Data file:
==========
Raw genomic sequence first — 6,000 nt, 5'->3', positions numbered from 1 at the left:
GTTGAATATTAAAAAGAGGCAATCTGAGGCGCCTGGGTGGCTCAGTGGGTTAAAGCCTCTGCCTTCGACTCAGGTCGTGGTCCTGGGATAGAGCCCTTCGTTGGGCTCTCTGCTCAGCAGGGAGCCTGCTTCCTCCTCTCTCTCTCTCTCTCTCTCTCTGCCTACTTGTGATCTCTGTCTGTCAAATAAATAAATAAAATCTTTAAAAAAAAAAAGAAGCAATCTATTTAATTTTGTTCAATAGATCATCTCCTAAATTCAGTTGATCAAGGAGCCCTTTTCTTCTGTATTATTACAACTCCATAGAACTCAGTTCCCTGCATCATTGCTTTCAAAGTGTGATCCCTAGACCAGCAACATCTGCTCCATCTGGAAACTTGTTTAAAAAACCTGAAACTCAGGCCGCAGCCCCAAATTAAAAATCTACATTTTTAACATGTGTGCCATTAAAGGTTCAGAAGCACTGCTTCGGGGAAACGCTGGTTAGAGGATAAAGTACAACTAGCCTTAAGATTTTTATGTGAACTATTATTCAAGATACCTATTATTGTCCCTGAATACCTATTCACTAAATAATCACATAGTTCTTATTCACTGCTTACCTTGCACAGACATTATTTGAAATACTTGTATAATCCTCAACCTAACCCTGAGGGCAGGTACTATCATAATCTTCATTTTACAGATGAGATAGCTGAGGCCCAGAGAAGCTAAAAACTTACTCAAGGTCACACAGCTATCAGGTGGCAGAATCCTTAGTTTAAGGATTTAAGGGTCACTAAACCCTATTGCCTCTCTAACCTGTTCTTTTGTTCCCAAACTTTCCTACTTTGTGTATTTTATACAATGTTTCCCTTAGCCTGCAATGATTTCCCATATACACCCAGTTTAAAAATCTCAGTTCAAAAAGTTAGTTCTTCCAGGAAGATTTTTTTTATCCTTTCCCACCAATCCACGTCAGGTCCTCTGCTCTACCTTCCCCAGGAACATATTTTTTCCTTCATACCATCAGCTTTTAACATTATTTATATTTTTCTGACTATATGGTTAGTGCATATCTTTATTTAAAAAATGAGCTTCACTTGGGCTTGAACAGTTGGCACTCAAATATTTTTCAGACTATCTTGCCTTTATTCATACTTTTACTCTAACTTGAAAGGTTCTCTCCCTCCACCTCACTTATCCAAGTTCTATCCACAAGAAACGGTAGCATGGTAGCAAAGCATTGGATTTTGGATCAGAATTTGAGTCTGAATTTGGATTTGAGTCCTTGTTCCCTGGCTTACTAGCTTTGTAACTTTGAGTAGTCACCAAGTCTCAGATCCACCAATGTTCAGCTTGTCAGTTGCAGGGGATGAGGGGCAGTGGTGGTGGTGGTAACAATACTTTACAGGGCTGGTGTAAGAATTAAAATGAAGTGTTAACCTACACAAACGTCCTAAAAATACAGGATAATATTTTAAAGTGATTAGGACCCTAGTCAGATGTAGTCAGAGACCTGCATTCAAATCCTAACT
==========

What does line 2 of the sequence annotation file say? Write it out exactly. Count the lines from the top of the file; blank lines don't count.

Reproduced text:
GTTGAATATTAAAAAGAGGCAATCTGAGGCGCCTGGGTGGCTCAGTGGGTTAAAGCCTCTGCCTTCGACTCAGGTCGTGGTCCTGGGATAGAGCCCTTCGTTGGGCTCTCTGCTCAGCAGGGAGCCTGCTTCCTCCTCTCTCTCTCTCTCTCTCTCTCTGCCTACTTGTGATCTCTGTCTGTCAAATAAATAAATAAAATCTTTAAAAAAAAAAAGAAGCAATCTATTTAATTTTGTTCAATAGATCATCTCCTAAATTCAGTTGATCAAGGAGCCCTTTTCTTCTGTATTATTACAACTCCATAGAACTCAGTTCCCTGCATCATTGCTTTCAAAGTGTGATCCCTAGACCAGCAACATCTGCTCCATCTGGAAACTTGTTTAAAAAACCTGAAACTCAGGCCGCAGCCCCAAATTAAAAATCTACATTTTTAACATGTGTGCCATTAAAGGTTCAGAAGCACTGCTTCGGGGAAACGCTGGTTAGAGGATAAAGTACAACTAGCCTTAAGATTTTTATGTGAACTATTATTCAAGATACCTATTATTGTCCCTGAATACCTATTCACTAAATAATCACATAGTTCTTATTCACTGCTTACCTTGCACAGACATTATTTGAAATACTTGTATAATCCTCAACCTAACCCTGAGGGCAGGTACTATCATAATCTTCATTTTACAGATGAGATAGCTGAGGCCCAGAGAAGCTAAAAACTTACTCAAGGTCACACAGCTATCAGGTGGCAGAATCCTTAGTTTAAGGATTTAAGGGTCACTAAACCCTATTGCCTCTCTAACCTGTTCTTTTGTTCCCAAACTTTCCTACTTTGTGTATTTTATACAATGTTTCCCTTAGCCTGCAATGATTTCCCATATACACCCAGTTTAAAAATCTCAGTTCAAAAAGTTAGTTCTTCCAGGAAGATTTTTTTTATCCTTTCCCACCAATCCACGTCAGGTCCTCTGCTCTACCTTCCCCAGGAACATATTTTTTCCTTCATACCATCAGCTTTTAACATTATTTATATTTTTCTGACTATATGGTTAGTGCATATCTTTATTTAAAAAATGAGCTTCACTTGGGCTTGAACAGTTGGCACTCAAATATTTTTCAGACTATCTTGCCTTTATTCATACTTTTACTCTAACTTGAAAGGTTCTCTCCCTCCACCTCACTTATCCAAGTTCTATCCACAAGAAACGGTAGCATGGTAGCAAAGCATTGGATTTTGGATCAGAATTTGAGTCTGAATTTGGATTTGAGTCCTTGTTCCCTGGCTTACTAGCTTTGTAACTTTGAGTAGTCACCAAGTCTCAGATCCACCAATGTTCAGCTTGTCAGTTGCAGGGGATGAGGGGCAGTGGTGGTGGTGGTAACAATACTTTACAGGGCTGGTGTAAGAATTAAAATGAAGTGTTAACCTACACAAACGTCCTAAAAATACAGGATAATATTTTAAAGTGATTAGGACCCTAGTCAGATGTAGTCAGAGACCTGCATTCAAATCCTAACT